So functioneth the mind of man. I write these words as a confessedly frequent victim of such thinking. It is part of the human condition. Simple but persistent curiosity, embedded in minds determined to learn more and more each day, is a certain antidote for the human condition. The most fortunate amongst us, who are endowed with a goodly dose of that antidote, gladly take their medicine every day.
Whenever I pause to smell the flowers, I study the immediate surroundings to see what mysterious and interesting creatures can be found there. Driven by such a mood, surveying my own back yard in Central Texas — particularly in mid-summer — I may find one or two of these small, beautiful spiders, nestled among the lowest branches of a Pyracantha or a cedar elm. Always they impress me with their understated elegance. Never does the spider or its web flaunt its presence. The out-of-the-way web it builds is oriented, atypically for its larger folk, in the horizontal plane; as a result we humans are not as likely to realize we’ve bumped into one in the field, the way we are when we come across the in-your-face webs of ordinary orb weavers like the yellow garden spider or the arabesque orb weaver. Both of the latter, you know, brazenly stretch their webs directly across our garden paths — the former during the day, the latter at night — as though begging for a tête à tête encounter.
Although the diminutive orchard orb weaver is adorned with bright colored splotches, it usually hangs upside down in its web, with its bright orange spots showing upward and to the side. I suspect (with but the scarcest bit of evidence) that the orange markings on its ventral abdomen are specially intended to attract its favorite prey — small dipterans such as fruit flies. These, while flying by and looking down, would see what appears as a potentially nutritious morsel of berry or fruit. Venturing closer, then attempting to pass through the orbicular snare under which the spider hangs, their goose, as it were, gets cooked. In life, he who has the appetite sometimes becomes the main course…
My hypothesis is based strictly on the observation that this spider’s orange ventral markings are not directly coincident with its epigynum (it is, as earlier mentioned, a female; the male of the species is much smaller, and rarely seen except early in the year, while fidgeting impatiently at the edge of a virginal female’s web), as similar markings tend to be with most ordinary orb weavers. With those spiders the markings may assist the male in precisely positioning his sperm-charged pedipalps during copulation. These two characters are so distant from one another, as fig. 108 makes clear (the epigynum is in the exact center of the image), that their functionality during mating seems doubtful. But anyone who happens upon one of these spiders in the field is immediately drawn to the sparkle of orange from the markings on its belly. Just as would be a fly, looking for a berry to taste.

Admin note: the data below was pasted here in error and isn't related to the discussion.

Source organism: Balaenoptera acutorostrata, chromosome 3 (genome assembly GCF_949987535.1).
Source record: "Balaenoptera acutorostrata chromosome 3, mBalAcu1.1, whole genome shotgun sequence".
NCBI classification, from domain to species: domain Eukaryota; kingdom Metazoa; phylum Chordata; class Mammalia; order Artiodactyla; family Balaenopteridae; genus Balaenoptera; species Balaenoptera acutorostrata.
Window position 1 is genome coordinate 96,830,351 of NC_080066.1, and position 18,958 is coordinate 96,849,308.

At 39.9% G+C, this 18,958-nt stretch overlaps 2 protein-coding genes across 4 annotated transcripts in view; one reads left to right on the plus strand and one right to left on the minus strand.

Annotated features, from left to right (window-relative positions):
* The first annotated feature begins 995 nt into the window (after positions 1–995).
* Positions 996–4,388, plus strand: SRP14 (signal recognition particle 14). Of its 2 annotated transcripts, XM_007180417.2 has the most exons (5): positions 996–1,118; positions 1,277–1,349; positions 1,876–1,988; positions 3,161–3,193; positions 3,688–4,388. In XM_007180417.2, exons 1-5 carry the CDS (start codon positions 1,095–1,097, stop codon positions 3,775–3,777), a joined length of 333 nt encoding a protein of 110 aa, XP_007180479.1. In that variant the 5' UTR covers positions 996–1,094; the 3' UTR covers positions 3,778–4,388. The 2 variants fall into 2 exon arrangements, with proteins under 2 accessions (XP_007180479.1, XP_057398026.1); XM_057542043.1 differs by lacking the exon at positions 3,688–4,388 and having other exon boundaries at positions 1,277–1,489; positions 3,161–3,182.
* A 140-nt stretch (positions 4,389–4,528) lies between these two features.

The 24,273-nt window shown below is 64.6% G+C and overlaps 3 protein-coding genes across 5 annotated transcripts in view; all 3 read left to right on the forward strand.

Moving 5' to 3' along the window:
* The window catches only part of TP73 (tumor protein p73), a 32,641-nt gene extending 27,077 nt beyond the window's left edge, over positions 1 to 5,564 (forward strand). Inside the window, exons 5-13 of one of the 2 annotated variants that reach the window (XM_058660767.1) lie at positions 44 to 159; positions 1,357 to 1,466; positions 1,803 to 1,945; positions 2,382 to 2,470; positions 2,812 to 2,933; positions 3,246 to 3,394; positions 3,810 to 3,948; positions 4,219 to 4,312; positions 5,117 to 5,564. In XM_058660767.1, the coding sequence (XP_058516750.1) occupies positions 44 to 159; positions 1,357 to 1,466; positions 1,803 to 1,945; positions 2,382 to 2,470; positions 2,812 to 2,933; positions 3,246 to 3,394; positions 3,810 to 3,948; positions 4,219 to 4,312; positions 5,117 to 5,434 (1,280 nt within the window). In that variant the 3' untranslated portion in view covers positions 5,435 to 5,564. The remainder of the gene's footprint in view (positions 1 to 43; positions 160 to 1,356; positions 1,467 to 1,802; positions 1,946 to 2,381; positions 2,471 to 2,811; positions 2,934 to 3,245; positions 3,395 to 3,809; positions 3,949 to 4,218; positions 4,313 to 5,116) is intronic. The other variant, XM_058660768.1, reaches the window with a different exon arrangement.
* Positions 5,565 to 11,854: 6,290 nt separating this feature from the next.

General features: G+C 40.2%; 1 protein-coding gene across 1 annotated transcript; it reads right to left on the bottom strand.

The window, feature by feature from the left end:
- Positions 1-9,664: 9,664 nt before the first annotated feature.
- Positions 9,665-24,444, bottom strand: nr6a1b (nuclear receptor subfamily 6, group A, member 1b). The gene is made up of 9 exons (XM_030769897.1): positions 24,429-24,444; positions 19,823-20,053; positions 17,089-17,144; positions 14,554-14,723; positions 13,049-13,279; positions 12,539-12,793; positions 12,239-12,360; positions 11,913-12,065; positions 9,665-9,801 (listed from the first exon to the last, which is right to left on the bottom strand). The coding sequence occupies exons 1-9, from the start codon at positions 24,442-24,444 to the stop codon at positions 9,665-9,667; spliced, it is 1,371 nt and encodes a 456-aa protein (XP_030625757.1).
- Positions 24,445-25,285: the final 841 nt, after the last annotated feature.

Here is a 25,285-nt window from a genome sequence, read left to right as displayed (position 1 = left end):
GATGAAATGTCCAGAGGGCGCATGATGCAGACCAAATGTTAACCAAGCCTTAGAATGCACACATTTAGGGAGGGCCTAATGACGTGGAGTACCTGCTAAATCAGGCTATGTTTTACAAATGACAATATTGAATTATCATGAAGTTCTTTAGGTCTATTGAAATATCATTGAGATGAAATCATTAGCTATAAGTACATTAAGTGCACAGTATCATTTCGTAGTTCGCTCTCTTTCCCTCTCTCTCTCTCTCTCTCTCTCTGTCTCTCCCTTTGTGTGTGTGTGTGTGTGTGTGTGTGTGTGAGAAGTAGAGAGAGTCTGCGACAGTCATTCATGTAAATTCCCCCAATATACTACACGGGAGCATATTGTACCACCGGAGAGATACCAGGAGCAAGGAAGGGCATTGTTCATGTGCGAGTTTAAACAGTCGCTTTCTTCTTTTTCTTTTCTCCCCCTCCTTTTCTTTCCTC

More to come…
- Kingdom Animalia (an-uh-MAYHL-yuh) — first described in 1758 by the Swedish taxonomist Carolus Linnaeus (1707 – 1778), using the Latin word animal = “a living being,” from the Latin word anima = “vital breath”, to refer to multicellular, eukaryotic organisms whose body plans become fixed during development, some of which undergo additional processes of metamorphosis later in their lives; most of which are motile, and thus exhibit spontaneous and independent movements; and all of whom are heterotrophs that feed by ingesting other organisms or their products;
- Phylum Arthropoda (ahr-THROPP-uh-duh) — first described in 1829 by the French zoologist Pierre André Latreille (1762 – 1833), using the two Greek roots αρθρον (AR-thron) = jointed + ποδ (pawd) = foot, in an obvious reference to animals with jointed feet, but in the more narrow context of the invertebrates, which have segmented bodies as well as jointed appendages;
- Subphylum Chelicerata (kuh-liss-uh-RAY-tuh) — first described in 1901 by the German zoologist Richard Heymons (1867 – 1943) using the Greek noun χηλη (KEY-lay) = a claw, talon, or hoof + the Greek noun κερας (Ser-as) = an animal’s horn + the Latin suffix ata — which by convention is suffixed to the names of animal subdivisions — to refer to animals that have specialized appendages before the mouth that they use in feeding, capturing and securing prey and that — in the case of spiders — are further equipped to inject venom and digestive agents into their prey;
- Class Arachnida (uh-RAKH-nih-duh) — first described in 1812 by the French naturalist and zoologist Jean Léopold Nicolas Frédéric Cuvier (1769 – 1832), usually referred to as Georges Cuvier, using the Greek noun αραχης (uh-RAH-kes) = a spider, in reference to all eight-legged arthropods, including such disparate animals as ticks, mites, scorpions, harvestmen, solpugids, and spiders;
- Order Araneae (uh-RAY-neh-ee) — first described in 1757 by the Swedish entomologist and arachnologist Carl Alexander Clerck (1709 – 1765), who used the Latin word aranea = a spider or a spider’s web, to refer to eight legged arthropods that spin webs;